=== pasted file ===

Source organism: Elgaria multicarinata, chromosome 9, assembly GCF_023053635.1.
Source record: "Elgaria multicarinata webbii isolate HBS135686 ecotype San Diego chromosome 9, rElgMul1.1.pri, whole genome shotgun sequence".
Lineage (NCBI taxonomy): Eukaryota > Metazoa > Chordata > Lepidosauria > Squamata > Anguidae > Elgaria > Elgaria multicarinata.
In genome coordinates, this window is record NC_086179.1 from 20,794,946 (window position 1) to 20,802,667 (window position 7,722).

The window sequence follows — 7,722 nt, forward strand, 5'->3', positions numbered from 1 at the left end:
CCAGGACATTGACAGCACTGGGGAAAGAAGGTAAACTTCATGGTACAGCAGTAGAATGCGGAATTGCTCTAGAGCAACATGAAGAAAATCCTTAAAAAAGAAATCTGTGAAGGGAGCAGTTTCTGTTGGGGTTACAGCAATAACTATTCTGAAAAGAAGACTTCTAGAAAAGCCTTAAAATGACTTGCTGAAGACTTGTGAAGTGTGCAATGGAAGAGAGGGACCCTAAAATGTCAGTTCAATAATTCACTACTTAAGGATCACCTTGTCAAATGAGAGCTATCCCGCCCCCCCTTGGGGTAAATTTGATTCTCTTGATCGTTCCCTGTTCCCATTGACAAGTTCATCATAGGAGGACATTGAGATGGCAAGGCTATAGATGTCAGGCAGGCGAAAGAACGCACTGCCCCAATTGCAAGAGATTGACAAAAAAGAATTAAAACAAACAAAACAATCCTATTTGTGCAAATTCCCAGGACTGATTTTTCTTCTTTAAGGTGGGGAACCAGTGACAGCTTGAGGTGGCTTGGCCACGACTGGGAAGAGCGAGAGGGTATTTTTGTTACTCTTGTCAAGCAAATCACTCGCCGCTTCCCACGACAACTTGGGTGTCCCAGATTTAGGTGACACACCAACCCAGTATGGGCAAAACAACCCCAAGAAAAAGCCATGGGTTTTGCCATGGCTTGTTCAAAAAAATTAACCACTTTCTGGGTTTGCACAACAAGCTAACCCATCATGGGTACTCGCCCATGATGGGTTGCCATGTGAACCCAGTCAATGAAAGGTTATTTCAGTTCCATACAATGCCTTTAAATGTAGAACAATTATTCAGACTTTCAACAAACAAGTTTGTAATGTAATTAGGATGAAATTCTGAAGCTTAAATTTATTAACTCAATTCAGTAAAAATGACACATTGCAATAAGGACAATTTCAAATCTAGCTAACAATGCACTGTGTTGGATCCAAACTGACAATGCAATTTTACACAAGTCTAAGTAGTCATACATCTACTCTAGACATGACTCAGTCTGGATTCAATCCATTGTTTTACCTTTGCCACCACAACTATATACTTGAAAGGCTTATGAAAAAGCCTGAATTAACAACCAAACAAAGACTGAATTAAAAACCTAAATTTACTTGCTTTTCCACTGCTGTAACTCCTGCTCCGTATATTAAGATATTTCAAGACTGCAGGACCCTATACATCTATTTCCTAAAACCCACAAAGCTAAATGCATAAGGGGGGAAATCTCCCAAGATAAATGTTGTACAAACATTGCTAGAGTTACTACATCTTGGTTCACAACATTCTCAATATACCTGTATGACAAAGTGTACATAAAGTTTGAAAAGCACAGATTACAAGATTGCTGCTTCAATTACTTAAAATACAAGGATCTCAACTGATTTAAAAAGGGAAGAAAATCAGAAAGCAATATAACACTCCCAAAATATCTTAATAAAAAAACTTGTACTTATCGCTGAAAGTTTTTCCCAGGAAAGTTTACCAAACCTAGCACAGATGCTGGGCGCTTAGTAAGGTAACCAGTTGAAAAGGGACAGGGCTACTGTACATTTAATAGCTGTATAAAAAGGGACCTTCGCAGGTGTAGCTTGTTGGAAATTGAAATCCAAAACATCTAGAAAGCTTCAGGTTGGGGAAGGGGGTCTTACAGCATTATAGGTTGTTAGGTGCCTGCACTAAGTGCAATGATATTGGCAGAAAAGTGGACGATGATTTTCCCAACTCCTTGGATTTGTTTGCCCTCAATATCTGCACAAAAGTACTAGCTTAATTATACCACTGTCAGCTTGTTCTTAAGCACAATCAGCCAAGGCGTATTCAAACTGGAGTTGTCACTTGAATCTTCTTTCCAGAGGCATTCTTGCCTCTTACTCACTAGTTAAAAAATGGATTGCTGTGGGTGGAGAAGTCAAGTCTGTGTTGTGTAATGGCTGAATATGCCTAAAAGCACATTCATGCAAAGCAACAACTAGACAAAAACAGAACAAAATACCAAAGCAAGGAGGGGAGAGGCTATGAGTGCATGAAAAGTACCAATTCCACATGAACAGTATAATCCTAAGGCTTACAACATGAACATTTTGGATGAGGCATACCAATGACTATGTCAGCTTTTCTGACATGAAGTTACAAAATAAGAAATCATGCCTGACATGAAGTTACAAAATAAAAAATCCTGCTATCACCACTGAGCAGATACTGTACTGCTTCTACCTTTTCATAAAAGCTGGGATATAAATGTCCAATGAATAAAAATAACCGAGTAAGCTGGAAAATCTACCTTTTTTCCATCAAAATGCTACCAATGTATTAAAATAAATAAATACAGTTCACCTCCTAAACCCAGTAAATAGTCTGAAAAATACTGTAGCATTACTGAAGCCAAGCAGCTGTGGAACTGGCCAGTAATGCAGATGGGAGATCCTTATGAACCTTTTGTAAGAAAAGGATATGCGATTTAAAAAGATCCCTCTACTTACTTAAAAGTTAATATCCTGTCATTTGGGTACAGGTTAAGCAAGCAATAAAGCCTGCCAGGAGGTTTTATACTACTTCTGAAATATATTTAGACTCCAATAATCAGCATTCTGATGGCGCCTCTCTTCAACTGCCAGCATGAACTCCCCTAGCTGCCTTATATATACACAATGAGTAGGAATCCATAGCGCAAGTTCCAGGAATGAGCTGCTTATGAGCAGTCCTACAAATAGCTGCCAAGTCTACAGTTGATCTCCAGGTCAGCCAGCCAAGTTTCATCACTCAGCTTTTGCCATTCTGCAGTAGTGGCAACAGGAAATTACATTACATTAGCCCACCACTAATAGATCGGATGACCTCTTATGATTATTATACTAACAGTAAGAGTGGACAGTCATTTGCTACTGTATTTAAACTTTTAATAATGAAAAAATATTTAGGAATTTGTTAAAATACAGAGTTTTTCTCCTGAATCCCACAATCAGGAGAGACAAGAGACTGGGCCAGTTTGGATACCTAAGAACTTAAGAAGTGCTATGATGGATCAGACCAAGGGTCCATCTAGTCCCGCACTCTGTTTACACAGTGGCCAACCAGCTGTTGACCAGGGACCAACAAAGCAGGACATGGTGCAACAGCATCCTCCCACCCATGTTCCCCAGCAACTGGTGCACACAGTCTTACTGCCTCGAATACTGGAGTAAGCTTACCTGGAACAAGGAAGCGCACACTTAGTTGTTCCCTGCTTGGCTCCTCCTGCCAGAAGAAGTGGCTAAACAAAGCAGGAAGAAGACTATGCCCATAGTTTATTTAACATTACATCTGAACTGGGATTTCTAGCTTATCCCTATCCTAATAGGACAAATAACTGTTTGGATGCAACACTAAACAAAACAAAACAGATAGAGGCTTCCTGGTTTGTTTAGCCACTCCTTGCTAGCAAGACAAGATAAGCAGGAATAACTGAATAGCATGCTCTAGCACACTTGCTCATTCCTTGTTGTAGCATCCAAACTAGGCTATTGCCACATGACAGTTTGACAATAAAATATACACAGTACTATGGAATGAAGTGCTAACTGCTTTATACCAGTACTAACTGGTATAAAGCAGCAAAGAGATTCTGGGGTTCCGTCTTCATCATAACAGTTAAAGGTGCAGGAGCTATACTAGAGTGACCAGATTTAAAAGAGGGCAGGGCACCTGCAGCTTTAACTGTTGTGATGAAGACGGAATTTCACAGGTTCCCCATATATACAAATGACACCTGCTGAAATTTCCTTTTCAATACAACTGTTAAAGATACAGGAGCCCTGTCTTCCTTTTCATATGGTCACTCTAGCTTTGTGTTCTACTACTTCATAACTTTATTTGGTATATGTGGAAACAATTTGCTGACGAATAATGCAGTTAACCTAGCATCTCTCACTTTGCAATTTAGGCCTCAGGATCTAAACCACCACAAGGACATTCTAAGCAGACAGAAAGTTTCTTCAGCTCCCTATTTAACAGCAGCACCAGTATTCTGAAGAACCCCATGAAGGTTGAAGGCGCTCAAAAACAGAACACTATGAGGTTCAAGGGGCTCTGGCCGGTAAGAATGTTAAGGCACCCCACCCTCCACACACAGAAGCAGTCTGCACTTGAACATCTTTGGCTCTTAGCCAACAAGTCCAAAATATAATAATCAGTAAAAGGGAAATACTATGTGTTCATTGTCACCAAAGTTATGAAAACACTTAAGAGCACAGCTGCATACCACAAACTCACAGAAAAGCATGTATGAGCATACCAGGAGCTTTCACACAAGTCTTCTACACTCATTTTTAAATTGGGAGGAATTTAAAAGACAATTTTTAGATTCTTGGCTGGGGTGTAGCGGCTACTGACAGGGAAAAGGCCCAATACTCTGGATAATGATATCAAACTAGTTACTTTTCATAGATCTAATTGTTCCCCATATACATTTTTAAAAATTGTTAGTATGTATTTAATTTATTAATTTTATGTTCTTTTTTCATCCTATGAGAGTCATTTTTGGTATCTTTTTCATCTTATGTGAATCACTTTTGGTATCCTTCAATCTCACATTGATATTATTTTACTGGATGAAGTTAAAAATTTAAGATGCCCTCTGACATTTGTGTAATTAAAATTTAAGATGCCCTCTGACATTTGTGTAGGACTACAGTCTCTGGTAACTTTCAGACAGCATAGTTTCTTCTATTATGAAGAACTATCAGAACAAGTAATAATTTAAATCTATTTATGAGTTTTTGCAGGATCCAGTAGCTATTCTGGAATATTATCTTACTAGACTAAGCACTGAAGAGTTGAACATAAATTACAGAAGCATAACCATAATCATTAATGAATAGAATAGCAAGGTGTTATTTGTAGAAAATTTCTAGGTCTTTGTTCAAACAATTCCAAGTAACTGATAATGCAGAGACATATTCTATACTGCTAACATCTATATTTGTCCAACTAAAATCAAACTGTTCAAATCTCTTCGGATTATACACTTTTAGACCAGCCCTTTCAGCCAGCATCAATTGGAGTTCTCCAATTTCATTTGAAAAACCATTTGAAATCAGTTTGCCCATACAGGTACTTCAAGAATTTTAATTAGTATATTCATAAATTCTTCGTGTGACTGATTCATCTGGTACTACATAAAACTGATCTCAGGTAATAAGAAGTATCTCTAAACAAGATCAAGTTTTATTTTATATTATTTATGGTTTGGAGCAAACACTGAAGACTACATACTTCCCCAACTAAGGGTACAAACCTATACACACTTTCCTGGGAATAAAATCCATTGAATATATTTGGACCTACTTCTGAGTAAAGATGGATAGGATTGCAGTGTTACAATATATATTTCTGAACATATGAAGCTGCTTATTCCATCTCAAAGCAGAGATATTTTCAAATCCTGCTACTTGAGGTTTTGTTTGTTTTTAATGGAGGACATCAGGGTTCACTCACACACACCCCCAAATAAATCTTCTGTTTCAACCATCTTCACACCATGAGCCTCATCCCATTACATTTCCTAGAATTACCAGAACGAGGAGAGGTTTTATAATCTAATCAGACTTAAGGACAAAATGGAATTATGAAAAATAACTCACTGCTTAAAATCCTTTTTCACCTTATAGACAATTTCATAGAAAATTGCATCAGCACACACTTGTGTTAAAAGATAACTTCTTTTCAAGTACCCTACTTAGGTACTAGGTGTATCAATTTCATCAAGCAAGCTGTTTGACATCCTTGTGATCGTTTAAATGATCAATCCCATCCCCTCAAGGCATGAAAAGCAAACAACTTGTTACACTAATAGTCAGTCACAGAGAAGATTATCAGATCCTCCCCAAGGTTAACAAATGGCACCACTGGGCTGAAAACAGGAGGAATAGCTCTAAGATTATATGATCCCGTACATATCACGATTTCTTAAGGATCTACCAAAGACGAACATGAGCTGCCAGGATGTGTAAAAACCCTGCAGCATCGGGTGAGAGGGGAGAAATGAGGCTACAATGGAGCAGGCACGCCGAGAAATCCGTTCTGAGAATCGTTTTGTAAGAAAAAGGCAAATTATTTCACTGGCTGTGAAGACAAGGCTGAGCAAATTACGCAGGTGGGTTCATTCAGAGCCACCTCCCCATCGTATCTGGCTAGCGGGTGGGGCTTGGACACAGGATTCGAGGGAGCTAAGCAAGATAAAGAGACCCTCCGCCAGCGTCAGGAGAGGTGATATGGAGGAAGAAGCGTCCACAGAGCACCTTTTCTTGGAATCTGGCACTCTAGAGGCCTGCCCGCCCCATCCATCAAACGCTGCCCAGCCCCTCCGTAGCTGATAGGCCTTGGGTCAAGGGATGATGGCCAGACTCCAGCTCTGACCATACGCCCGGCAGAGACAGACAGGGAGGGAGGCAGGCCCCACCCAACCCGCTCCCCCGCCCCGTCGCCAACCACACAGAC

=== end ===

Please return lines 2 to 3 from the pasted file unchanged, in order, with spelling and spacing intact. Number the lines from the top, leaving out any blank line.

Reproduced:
Source record: "Elgaria multicarinata webbii isolate HBS135686 ecotype San Diego chromosome 9, rElgMul1.1.pri, whole genome shotgun sequence".
Lineage (NCBI taxonomy): Eukaryota > Metazoa > Chordata > Lepidosauria > Squamata > Anguidae > Elgaria > Elgaria multicarinata.